An other way of expressing Archie's relation, more commonly used by the oil/gas well-logging industry, is: F=1/m where F, the "formation factor", is F = Ro/Rw , Ro is bulk resistivity if pore space is filled 100% with brine (connate water), Rw is resistivity of the connate water itself, and is porosity. As always, don't be confused by use of conductivity or resistivity - they are simply reciprocal of each other. It is easy to use a spreadsheet to explore how Archie's equations dictate how porosity and resistivity are related in different materials.


Figure 7.

Unsaturated clean (no clay) soils:

In the funicular zone of soils (figure to the right) moisture does not completely fill pore spaces, but there are still conduction paths. A law similar to Archie's can be used where n is now the fraction of pore volume filled with electrolyte instead of porosity, and m = 2. Using this, conductivity appears to be very small for low moisture contents.

However, the "wetting" of material is critical in affecting conductivity, and slightly wet materials are much more conductive than dry materials. The relation shown below is similar to Archie's formula, and gives water saturation, SW, in clean (no clay) formations, where  is porosity, w is resistivity of water, t is total resistivity, and a and m are both empirically calculated constants. This relation is hard to use, and definitely does not apply to dirty (clayey) material.

Therefore, water saturation may be estimated if

  1. electrical methods can be used to find formation resistivity,
  2. if connate water can be tested, and
  3. if porosity can be estimated.

This is similar to finding water saturation, Sw, when a portion of the pore space is filled with oil or gas, as is frequently done, using well-logging data in hydrocarbon reservoirs.

Resistivity of soils

The electrical conductivity of soils is rather complicated, with many factors affecting the bulk properties. The following material is not covered in most texts on applied geophysics, but it is important because soils are usually (with the exception of borehole work) the closest materials to the survey electrodes. Therefore, soils have a significant effect on results. As noted above, the primary reference is Geonics TN5, 1980.

Porosity ranges from 20% to 70% for most unconsolidated materials (i.e. for soils). However, it is not common to have a large range of porosities in one situation. As noted above, porosity is the primary property related to resistivity, hence the difficulty in distinguishing between sand and gravel with the same porosity.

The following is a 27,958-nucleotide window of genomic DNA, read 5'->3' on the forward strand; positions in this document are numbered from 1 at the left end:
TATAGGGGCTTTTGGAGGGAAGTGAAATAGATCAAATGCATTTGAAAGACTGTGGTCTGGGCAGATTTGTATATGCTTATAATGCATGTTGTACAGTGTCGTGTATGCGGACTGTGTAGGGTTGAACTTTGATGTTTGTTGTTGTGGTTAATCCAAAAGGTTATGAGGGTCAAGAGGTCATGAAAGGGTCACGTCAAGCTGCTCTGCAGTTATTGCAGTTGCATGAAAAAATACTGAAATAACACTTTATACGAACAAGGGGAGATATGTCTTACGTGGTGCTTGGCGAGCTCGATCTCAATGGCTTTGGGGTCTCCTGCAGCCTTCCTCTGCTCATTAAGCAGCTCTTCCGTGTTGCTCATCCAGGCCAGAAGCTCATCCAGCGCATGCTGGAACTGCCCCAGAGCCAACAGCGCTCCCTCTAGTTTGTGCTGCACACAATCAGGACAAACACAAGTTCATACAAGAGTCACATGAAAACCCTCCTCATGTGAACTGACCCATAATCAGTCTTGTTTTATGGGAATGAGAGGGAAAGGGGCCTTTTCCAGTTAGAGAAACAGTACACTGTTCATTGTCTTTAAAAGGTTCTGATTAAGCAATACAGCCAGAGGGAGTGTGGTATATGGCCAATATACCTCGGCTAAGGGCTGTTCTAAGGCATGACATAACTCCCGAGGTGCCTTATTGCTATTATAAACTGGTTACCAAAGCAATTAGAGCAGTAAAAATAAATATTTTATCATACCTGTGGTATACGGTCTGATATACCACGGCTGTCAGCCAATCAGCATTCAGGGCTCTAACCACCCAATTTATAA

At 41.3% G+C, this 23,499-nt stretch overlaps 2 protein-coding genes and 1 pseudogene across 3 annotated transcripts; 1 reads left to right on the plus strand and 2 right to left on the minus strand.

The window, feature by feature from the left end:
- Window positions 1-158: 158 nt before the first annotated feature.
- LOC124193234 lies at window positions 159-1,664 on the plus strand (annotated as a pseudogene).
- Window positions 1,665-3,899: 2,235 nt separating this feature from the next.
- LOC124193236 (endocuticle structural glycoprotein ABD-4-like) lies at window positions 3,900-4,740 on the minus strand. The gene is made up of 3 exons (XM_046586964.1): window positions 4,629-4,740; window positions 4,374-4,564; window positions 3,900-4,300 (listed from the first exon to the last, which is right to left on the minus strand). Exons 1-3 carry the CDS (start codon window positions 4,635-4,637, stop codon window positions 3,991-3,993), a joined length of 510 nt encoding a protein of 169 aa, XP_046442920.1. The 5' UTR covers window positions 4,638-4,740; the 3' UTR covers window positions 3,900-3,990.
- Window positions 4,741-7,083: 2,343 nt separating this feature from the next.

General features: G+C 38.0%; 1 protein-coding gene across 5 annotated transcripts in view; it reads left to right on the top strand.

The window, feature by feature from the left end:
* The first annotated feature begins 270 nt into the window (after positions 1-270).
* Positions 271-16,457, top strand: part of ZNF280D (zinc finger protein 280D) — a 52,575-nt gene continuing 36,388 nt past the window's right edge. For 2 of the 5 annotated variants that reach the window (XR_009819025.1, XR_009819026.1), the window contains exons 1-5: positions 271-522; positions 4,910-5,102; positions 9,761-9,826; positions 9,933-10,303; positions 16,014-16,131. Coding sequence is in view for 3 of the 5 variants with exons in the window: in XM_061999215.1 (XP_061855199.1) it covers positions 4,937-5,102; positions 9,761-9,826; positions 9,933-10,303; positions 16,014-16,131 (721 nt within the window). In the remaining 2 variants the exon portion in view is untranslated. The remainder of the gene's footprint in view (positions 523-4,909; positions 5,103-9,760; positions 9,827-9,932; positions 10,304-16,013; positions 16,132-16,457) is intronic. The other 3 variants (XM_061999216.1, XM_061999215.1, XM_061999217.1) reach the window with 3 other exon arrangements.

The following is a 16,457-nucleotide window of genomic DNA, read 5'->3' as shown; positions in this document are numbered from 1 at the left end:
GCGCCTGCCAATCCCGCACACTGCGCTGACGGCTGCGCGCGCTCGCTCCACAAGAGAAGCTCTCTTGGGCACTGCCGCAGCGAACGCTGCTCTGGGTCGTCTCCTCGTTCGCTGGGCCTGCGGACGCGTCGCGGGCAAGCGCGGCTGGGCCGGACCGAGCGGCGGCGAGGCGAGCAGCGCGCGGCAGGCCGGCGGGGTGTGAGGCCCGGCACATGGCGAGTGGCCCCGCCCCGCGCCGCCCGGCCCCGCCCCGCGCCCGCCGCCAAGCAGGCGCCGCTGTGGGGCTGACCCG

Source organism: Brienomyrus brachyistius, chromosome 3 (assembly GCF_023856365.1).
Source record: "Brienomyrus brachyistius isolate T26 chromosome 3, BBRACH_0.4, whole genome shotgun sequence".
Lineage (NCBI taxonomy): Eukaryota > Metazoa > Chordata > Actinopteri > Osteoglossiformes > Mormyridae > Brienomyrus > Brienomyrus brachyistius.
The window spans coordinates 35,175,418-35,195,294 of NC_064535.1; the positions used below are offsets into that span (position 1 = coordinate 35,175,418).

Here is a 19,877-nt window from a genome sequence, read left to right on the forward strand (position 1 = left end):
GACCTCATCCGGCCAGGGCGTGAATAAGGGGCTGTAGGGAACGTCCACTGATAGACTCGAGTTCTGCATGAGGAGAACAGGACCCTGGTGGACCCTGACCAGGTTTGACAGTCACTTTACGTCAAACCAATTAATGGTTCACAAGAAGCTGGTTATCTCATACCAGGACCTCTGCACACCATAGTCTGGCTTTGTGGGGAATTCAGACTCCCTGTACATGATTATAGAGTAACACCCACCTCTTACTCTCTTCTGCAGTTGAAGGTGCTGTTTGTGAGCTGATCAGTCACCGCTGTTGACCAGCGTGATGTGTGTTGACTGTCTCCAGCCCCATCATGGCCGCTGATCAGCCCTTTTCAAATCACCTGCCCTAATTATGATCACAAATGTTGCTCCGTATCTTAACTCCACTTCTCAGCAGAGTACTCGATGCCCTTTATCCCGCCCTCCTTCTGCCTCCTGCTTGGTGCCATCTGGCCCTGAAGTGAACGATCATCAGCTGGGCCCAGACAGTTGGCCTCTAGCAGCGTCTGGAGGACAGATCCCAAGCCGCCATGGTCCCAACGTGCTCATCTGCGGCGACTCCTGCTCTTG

freezingEffect of freezing on conductivity of soils

Reducing temperature reduces electrolytic activity, and hence conductivity. The figure to the right shows this effect in terms of resistivity. Upon freezing, conductivity of water becomes that of ice, which is very low. However, freezing is rarely simple. Fresh water freezes at a higher temperature than saline water. Therefore solutes tend to become concentrated in a zone of unfrozen saline water adjacent to soil particles. Also, the electric field of cations adsorbed onto soil particles locally orients water molecules near the particle, preventing them from freezing.

The net effect is a slight and steady decrease in conductivity as temperatures approach freezing, then a levelling off through 0 degrees and a further decrease below freezing.

Colloidal conductivity
(conductivity due to clay)

Complexity and variety of soil types is illustrated in the ternary diagram below left. It does not take much clay to change electrical properties of soils. Any fine grained mineral exhibits a certain Cation Exchange Capacity (CEC). That is, charges (cations) can be adsorbed (attached to the surface) onto the slightly negatively charged surface, and these can subsequently be exchanged or dissolved.

Figure 9. US Department of Agriculture textural classification triangle (ternary diagram). Point P is a clay (soil) with 50% clay, 20% silt, 30% sand. 
(From Geonics TN-5, 1980). 

Figure 10a. Illite (a clay mineral) with total surface area
of 100m2/gm
(photo Credit: R. Knight.)

Figure 10b. Quartz overgrowths in sandstone with total surface area
of 0.1m2/gm (photo credit: R. Knight.)

Since clay has a huge surface area to volume ratio, it has a much higher exchange capacity. This is especially the case with the clays vermiculite and montmorillonite. Therefore, clays can dramatically increase the conductivity of connate water, especially fresh waters. Saline waters may not have much more capacity to absorb extra electrolytes.

Anisotropic ground

Anisotropy means "depending upon direction". Structural anisotropy (for example layering or fracturing) may cause the electrical properties of the ground to be anisotropic. This means that measured apparent resistivity will depend upon the direction of the measurement system, as in the adjacent figure. Anisotropy may be very interesting; for example, preferential directions of fluid flow may well be determined by measuring how resistivity varies as a function of the orientation of the measurement electrodes (eg. north-south versus east-west). However, if anisotropy exists but is ignored, then true ground resistivities that are interpreted from measured apparent resistivities may not be correct.

For anisotropic materials, R1 NOT equal R2.

Vertically anisotropic ground:
For normal resistivity surveys carried out at the surface, there is no way to tell the difference between resistivity measured vertically and resistivity measured horizontally. Therefore, vertical anisotropy is undetectable at the surface. If such anisotropy exists, depth estimates will be in error by a factor of, λ, the coefficient of anisotropy, defined as λ=(Rv/Rh)1/2, where Rv and Rh are vertical to horizontal resistivities respectively.